One Liner Review:
A fun and exciting action movie with fantastic humor, stunts, music, and cinematography.
Desperado is the big budget follow-up to the Robert Rodriguez independent action film with a cult following, El Mariachi. That movie told the initial story of a mariachi who came into Mexico right at the same time as a drug lord was being targeted by a former employee. The mariachi got caught up in the whole mess when he was mistaken for the employee by the drug lord’s men, and by the end of the movie; he had become a killer himself. Desperado is the second film in a trilogy that continues off of this plotline. In many ways it is similar to the first movie, and almost a sort of remake. The same bar is used for a big gunfight. The villain dresses the same and lives in the same hideout. The woman who owns her own store and comes to the heroes’ rescue is similar. And yet despite all of this, Rodriguez makes it clear that this movie is a sequel by continuing off the plot and even showing flashbacks to the previous movie.
Desperado opens with Steve Buscemi walking into a bar, sitting down, ordering up a beer and then telling a story. He tells the story of another bar he was sitting at where a mariachi walked in, set down his guitar case, and began pulling out guns. The mariachi killed everyone in the room and did it with style. We get to watch the mariachi doing all this as Buscemi (whose character is named Buscemi as well), narrates the whole scene. And what’s great is that Buscemi tells it as if the mariachi (Antonio Bandera’s) were a myth that always stayed in the shadows and moved at rapid speeds. And that’s exactly what we see. It’s not so much that the gunfight really went down this way, but that this is the way Buscemi is telling it, trying to intimidate these guys he’s talking to, and so we end up getting a fantastic, over the top, guys being blasted into the sky and out of the sky, opening scene.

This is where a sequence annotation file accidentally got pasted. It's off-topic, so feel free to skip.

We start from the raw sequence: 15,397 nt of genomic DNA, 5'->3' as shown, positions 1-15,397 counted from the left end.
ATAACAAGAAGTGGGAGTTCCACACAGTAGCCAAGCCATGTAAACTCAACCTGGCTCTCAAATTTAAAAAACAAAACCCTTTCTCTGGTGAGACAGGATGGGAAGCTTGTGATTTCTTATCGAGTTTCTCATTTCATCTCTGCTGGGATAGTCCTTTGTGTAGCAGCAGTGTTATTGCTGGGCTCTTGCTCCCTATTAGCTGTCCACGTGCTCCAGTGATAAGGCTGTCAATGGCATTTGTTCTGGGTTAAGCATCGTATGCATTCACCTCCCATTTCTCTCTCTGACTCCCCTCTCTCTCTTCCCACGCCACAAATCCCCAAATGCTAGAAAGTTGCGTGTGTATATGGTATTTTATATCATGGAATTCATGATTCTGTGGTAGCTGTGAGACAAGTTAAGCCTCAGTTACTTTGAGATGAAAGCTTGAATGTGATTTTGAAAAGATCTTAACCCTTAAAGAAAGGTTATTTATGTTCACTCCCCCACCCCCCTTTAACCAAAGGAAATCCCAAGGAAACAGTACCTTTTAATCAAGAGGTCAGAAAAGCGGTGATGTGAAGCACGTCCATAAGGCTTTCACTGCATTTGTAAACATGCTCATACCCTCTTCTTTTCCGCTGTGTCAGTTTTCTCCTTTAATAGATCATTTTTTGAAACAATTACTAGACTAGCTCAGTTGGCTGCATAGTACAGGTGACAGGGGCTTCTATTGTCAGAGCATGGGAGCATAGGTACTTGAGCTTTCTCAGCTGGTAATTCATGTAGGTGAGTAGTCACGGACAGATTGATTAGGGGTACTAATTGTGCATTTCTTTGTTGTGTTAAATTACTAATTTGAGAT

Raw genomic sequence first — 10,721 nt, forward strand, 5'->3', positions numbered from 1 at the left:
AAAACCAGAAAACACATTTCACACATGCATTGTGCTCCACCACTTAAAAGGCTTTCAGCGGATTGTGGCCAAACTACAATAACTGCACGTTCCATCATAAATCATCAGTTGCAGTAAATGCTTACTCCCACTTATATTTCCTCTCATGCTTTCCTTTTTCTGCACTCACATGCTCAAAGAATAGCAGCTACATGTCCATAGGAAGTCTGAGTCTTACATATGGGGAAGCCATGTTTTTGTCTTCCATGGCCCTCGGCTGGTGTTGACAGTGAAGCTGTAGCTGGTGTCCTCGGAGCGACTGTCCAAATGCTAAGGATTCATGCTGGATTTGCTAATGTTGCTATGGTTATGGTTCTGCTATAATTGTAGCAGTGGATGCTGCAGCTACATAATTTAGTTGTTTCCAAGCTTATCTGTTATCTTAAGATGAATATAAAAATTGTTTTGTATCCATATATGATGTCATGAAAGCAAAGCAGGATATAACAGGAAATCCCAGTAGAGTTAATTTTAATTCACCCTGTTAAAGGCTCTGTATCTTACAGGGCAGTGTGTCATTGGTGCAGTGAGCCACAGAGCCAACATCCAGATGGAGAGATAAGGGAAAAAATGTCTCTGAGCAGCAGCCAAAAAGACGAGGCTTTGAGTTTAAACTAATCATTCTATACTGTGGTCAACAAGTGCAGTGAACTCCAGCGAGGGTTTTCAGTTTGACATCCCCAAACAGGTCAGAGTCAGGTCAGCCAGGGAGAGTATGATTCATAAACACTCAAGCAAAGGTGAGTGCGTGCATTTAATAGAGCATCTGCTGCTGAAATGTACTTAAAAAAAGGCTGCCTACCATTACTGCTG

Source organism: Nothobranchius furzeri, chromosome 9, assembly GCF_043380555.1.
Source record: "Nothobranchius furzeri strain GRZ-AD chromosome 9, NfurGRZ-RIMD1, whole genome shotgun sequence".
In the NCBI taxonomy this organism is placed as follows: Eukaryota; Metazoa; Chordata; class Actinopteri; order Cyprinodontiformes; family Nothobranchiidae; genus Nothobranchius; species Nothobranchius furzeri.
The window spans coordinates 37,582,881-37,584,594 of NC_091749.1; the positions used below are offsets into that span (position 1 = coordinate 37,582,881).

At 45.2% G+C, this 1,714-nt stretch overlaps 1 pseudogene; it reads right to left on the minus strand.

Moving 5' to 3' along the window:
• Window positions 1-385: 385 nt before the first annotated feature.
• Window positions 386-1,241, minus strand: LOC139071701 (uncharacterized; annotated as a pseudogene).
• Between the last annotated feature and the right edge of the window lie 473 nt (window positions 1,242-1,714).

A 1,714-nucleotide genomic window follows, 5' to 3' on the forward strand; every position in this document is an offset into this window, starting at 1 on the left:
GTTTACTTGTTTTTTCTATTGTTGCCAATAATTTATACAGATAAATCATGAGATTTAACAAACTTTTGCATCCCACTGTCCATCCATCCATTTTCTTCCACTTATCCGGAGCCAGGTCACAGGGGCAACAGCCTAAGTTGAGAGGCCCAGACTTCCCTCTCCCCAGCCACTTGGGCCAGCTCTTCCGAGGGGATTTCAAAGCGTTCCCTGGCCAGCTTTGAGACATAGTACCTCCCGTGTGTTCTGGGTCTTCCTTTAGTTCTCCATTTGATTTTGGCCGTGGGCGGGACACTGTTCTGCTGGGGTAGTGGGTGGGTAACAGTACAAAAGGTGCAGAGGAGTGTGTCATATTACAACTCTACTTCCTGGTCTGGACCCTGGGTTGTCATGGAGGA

The real movie then begins with credits rolling. That opening action scene was just an introduction. A taste of what’s to come. Now we see the mariachi performing on stage with his two colleagues in front of a crowd in a dark nightclub. The music is fantastic as is All of the music in this movie, but the scene also shows us that the character really can play. His guitar toting weaponry (he carries a guitar case full of guns) is not just a cover. The scene Also shows us that the character is much more human than Buscemi’s story led us to believe. This guy isn’t some mythic super hero, but a real man. When there’s trouble in the bar, he doesn’t just pull out a gun or knife and throw it at the perpetrator, but simply whacks the man from behind with his guitar and then continues playing and singing as if it never happened.